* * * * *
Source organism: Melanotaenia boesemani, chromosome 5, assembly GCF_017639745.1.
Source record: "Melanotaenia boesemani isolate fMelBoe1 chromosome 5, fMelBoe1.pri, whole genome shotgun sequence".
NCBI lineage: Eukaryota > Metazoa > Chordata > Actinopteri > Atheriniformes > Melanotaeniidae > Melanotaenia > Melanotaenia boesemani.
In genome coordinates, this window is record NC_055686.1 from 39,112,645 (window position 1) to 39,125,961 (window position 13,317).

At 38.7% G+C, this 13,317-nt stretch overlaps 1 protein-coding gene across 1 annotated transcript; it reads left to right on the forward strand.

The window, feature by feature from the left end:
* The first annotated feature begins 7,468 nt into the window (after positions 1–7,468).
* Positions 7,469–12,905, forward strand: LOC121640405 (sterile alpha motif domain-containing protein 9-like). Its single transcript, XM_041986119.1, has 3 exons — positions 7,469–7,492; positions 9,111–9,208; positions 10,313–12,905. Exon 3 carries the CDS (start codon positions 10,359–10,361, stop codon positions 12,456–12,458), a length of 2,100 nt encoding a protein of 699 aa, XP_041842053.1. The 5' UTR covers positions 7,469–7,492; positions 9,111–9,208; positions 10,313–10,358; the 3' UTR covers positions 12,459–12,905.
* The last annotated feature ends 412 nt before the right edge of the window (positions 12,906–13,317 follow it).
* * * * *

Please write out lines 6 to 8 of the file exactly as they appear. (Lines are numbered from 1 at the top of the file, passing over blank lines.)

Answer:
The window, feature by feature from the left end:
* The first annotated feature begins 7,468 nt into the window (after positions 1–7,468).
* Positions 7,469–12,905, forward strand: LOC121640405 (sterile alpha motif domain-containing protein 9-like). Its single transcript, XM_041986119.1, has 3 exons — positions 7,469–7,492; positions 9,111–9,208; positions 10,313–12,905. Exon 3 carries the CDS (start codon positions 10,359–10,361, stop codon positions 12,456–12,458), a length of 2,100 nt encoding a protein of 699 aa, XP_041842053.1. The 5' UTR covers positions 7,469–7,492; positions 9,111–9,208; positions 10,313–10,358; the 3' UTR covers positions 12,459–12,905.